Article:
• No informed consent: In gene editing, it is impossible to obtain informed consent for germline therapy because the patients affected by the edits are the embryo and future generations. 
  • Not accessible to all: There is also a concern that genome editing will only be accessible to the wealthy. This will increase existing disparities in access to health care and other interventions.
  • Inadequate guidelines: Current national and international regulations provide inadequate guidance and oversight for these applications. As such, they do not foster public trust in the safety of CRISPR?edited organisms or the regulatory agencies charged with monitoring them. 
  • National and international security: Recent advancements in gene editing also have serious implications for national and international security. CRISPR/Cas9 can modify pathogens to increase their virulence, expand their host range, increase their transmissibility, and enhance natural resistances to therapeutic interventions.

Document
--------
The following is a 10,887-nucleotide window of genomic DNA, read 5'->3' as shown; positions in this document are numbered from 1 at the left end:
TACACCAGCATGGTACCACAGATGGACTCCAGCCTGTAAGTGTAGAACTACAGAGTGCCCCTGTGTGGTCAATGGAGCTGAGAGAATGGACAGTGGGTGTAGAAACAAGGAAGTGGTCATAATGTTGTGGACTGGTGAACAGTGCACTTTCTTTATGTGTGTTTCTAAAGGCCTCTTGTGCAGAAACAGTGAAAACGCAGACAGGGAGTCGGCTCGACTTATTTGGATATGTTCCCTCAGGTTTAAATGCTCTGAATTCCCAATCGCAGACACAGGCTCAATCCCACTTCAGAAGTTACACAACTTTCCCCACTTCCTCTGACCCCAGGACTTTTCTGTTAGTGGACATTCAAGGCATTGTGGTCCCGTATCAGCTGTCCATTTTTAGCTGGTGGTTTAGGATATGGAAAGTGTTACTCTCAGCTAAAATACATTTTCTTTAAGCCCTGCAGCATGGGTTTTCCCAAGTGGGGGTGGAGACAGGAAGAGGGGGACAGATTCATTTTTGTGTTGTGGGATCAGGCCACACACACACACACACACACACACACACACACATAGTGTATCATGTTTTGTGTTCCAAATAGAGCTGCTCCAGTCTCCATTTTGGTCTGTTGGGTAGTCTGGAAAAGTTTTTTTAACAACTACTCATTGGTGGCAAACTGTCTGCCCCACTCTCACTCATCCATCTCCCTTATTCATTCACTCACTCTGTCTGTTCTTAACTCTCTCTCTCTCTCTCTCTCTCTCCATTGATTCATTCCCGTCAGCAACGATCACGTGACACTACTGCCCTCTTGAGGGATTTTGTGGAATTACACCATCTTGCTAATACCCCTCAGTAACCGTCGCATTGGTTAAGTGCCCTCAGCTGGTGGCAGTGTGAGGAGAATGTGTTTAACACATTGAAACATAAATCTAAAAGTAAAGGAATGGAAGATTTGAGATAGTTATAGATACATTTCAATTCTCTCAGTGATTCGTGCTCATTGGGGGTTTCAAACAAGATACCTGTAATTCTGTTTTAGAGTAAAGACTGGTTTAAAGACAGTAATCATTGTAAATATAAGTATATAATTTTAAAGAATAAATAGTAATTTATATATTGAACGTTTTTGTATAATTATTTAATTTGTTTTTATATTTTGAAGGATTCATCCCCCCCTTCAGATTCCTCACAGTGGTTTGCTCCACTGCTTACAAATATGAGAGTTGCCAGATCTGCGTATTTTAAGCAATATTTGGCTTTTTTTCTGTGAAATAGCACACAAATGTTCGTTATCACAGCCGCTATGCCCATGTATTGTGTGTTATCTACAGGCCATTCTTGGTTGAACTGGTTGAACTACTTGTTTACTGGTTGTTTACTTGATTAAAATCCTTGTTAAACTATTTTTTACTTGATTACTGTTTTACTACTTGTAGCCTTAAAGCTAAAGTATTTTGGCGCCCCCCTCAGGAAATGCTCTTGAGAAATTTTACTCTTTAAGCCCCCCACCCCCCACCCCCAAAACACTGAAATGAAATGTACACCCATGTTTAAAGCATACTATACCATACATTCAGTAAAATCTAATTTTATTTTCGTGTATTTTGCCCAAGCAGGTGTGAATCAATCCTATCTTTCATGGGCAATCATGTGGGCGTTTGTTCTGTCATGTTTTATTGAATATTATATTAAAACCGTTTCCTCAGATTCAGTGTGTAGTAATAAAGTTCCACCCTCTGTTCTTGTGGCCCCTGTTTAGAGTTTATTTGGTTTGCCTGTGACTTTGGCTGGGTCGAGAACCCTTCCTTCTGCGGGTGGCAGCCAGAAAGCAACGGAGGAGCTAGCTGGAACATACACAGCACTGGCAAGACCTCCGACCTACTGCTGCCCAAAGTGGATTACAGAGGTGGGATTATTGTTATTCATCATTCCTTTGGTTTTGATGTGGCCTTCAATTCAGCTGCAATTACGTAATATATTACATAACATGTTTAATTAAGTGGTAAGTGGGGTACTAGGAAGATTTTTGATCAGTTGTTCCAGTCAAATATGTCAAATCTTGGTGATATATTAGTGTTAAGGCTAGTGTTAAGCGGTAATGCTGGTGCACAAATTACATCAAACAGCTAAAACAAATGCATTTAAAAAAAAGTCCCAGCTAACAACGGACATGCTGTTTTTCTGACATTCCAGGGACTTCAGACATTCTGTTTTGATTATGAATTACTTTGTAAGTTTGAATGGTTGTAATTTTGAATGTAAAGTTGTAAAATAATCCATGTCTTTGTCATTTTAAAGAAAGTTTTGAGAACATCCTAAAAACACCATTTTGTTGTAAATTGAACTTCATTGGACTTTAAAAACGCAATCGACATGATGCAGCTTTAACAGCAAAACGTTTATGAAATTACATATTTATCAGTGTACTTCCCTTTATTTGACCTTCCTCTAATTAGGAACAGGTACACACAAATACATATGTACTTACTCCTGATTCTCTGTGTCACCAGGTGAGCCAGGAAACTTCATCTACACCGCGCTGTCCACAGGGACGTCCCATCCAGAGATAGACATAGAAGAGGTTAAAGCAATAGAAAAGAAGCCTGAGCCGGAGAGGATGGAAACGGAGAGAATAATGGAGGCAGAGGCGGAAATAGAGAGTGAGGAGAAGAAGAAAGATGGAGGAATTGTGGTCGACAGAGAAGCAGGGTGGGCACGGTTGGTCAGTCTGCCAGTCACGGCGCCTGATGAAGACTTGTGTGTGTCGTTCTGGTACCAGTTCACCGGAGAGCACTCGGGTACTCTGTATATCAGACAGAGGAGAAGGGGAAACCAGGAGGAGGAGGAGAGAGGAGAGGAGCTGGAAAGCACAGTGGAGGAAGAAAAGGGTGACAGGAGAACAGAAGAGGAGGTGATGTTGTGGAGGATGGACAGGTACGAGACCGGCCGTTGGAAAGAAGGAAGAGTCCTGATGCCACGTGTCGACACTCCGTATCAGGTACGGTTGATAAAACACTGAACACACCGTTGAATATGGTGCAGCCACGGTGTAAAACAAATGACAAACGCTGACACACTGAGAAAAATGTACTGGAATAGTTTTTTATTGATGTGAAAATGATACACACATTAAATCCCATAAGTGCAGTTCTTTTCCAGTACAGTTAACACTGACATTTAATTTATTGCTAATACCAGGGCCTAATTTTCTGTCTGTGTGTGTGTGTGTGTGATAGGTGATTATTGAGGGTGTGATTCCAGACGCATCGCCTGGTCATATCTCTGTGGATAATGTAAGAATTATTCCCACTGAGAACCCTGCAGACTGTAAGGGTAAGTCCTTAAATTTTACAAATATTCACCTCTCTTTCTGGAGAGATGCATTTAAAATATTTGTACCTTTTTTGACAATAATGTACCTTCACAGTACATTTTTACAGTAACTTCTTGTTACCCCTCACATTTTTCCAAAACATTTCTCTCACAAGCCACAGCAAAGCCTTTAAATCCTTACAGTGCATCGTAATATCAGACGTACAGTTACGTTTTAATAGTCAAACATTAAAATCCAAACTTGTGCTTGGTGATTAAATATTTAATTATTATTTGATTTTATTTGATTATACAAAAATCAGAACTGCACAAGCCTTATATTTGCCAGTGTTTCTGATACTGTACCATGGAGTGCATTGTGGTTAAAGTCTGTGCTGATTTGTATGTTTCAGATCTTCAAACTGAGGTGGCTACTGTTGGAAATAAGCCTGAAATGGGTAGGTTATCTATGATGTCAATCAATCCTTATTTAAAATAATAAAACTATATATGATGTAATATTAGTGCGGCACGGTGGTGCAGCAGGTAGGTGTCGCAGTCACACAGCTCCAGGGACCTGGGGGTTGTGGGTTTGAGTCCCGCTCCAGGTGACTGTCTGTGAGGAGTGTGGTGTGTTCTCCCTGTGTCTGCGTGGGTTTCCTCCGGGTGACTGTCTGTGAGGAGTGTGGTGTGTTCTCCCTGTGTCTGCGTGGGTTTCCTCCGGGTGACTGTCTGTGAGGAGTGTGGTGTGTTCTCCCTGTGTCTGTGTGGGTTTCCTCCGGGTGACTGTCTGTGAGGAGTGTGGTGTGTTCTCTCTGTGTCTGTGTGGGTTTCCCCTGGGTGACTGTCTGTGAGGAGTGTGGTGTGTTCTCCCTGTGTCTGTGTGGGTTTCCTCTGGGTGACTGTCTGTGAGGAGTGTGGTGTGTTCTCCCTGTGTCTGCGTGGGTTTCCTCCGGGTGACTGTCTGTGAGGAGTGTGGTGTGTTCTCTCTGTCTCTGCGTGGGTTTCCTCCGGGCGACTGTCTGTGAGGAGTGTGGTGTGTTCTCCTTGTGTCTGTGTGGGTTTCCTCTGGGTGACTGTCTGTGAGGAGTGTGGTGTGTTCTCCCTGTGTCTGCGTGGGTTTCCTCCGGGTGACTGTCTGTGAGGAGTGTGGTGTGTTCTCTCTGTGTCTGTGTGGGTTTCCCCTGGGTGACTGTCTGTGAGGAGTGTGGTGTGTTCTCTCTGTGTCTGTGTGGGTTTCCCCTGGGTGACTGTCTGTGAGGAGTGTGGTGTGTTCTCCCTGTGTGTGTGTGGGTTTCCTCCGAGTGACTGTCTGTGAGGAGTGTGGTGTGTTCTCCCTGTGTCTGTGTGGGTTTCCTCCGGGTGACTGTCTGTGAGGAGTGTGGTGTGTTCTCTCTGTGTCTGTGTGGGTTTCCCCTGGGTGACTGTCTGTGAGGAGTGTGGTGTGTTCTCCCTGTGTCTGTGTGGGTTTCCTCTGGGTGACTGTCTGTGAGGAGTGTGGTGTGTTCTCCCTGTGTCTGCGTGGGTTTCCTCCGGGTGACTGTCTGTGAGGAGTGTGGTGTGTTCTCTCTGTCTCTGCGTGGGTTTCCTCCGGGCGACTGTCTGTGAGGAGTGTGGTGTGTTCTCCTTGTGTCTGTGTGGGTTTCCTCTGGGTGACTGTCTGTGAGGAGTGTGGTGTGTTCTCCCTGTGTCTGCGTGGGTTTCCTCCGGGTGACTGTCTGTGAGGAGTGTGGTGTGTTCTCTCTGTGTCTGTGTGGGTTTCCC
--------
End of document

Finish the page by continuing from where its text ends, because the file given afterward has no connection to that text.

The ethical questions

  • How can “good” and “bad” uses of gene therapy be distinguished?
  • Who decides which traits are normal and which constitute a disability or disorder?
  • Will the high costs of gene therapy make it available only to the wealthy?
  • Could the widespread use of gene therapy make society less accepting of people who are different?
  • Should people be allowed to use gene therapy to enhance basic human traits such as height, intelligence, or athletic ability?
  • What if scientists used these technologies to change the genetic material of human embryos — thereby permanently changing the human gene pool?

Conclusion

Genome editing technologies hold potential for many sectors of the Indian economy, where agriculture assumes prominence in the mostly agrarian society. However, ethical concerns bring into sharp focus the possible pitfalls of gene editing. With effective policy formulation and strict regulation, things can be improved. Countries across the world, need to develop a uniform format to register all human gene editing experiments in their individual countries.